This kind of exchange requires drivers—human or machine—to make decisions based on largely unwritten rules of the road, researchers said.
Researchers have created a new algorithm that could help self-driving cars get around on narrow, crowded streets.
Drivers find a way to negotiate narrow streets, but not always without close calls and frustration. Programming an autonomous vehicle (AV) to do the same—without a human behind the wheel or knowledge of what the other driver might do—presented a unique challenge for researchers at the Carnegie Mellon University Argo AI Center for Autonomous Vehicle Research.
“It’s the unwritten rules of the road, that’s pretty much what we’re dealing with here,” says Christoph Killing, a former visiting research scholar in the School of Computer Science’s Robotics Institute and now part of the Autonomous Aerial Systems Lab at the Technical University of Munich. “It’s a difficult bit. You have to learn to negotiate this scenario without knowing if the other vehicle is going to stop or go.”
Killing teamed up with research scientist John Dolan and PhD student Adam Villaflor to crack this problem.
The team believes their research is the first into this specific driving scenario. It requires drivers—human or not—to collaborate to make it past each other safely without knowing what the other is thinking. Drivers must balance aggression with cooperation. An overly aggressive driver, one that just goes without regard for other vehicles, could put itself and others at risk. An overly cooperative driver, one that always pulls over in the face of oncoming traffic, may never make it down the street.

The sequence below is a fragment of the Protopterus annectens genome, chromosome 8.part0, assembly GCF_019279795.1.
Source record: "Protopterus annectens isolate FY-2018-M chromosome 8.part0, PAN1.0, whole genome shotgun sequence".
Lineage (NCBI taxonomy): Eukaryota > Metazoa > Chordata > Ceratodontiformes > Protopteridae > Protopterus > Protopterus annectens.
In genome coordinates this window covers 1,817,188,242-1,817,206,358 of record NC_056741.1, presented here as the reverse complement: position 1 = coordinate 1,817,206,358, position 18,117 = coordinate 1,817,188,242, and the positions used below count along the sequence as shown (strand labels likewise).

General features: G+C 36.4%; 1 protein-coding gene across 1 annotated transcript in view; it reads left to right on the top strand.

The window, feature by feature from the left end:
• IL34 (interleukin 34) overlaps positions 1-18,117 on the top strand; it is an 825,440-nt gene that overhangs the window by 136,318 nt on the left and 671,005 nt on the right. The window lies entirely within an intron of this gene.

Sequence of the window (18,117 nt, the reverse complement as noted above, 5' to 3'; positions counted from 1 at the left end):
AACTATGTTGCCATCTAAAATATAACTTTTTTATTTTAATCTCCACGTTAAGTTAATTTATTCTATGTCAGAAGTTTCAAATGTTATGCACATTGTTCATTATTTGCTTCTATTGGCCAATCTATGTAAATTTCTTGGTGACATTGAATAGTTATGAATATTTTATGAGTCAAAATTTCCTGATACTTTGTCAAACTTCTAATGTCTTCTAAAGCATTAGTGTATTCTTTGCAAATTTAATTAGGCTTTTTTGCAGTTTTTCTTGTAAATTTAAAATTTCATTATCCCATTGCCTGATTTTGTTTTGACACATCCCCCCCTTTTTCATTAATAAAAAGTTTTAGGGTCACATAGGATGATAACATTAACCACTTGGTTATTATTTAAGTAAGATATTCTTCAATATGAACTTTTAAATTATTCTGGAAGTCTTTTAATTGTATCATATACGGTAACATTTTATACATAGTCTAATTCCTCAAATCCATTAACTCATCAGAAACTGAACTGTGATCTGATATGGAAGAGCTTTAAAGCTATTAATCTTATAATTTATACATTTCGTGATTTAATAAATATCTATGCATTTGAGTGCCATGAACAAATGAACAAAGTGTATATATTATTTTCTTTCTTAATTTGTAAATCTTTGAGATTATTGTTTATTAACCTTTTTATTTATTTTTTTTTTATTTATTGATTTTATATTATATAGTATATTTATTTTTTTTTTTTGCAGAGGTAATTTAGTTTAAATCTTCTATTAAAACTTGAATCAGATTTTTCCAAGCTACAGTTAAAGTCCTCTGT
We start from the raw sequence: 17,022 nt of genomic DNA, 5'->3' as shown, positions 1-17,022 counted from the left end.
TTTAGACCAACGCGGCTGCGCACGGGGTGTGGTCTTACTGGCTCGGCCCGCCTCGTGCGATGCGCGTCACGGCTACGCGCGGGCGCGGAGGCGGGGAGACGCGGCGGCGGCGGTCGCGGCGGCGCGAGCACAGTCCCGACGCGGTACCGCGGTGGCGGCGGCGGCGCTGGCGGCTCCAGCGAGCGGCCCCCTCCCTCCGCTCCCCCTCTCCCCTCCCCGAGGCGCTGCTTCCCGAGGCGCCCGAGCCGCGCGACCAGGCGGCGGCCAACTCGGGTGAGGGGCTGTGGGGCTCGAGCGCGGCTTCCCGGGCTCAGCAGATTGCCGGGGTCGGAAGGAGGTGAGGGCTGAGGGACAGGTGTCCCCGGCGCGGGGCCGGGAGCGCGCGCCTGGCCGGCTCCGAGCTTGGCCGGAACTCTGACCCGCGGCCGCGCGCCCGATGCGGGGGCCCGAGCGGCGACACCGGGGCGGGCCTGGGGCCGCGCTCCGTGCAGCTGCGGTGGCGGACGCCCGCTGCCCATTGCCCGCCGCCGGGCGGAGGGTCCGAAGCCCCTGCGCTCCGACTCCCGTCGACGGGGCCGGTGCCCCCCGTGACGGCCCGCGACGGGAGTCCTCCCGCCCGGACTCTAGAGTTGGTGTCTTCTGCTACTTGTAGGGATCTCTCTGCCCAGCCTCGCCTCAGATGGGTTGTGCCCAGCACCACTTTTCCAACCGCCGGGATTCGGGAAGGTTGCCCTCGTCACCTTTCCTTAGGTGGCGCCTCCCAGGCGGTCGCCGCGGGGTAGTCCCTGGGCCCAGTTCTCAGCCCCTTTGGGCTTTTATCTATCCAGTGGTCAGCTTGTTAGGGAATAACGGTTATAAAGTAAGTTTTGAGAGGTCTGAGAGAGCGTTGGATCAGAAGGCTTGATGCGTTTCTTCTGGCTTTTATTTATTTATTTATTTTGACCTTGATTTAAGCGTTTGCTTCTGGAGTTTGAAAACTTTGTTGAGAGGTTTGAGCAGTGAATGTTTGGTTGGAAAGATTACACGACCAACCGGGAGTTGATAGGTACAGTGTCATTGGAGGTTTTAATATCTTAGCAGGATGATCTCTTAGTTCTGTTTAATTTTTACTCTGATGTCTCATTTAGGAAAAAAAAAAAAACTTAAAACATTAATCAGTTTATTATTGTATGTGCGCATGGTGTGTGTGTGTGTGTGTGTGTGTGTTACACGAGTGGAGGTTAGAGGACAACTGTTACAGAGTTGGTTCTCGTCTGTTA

“I have always found this to be an interesting and sometimes difficult aspect of driving in Pittsburgh,” Dolan says.
Autonomous vehicles have been heralded as a potential solution to the last mile challenges of delivery and transportation. But for an AV to deliver a pizza, package, or person to their destination, they have to be able to navigate tight spaces and unknown driver intentions.
The team developed a method to model different levels of driver cooperativeness—how likely a driver was to pull over to let the other driver pass—and used those models to train an algorithm that could assist an autonomous vehicle to safely and efficiently navigate this situation. The algorithm has only been used in simulation and not on a vehicle in the real world, but the results are promising. The team found that their algorithm performed better than current models.
Driving is full of complex scenarios like this one. As the autonomous driving researchers tackle them, they look for ways to make the algorithms and models developed for one scenario, say merging onto a highway, work for other scenarios, like changing lanes or making a left turn against traffic at an intersection.
“Extensive testing is bringing to light the last percent of touch cases,” Dolan says. “We keep finding these corner cases and keep coming up with ways to handle them.”
The team presented its research at the International Conference on Robotics and Automation.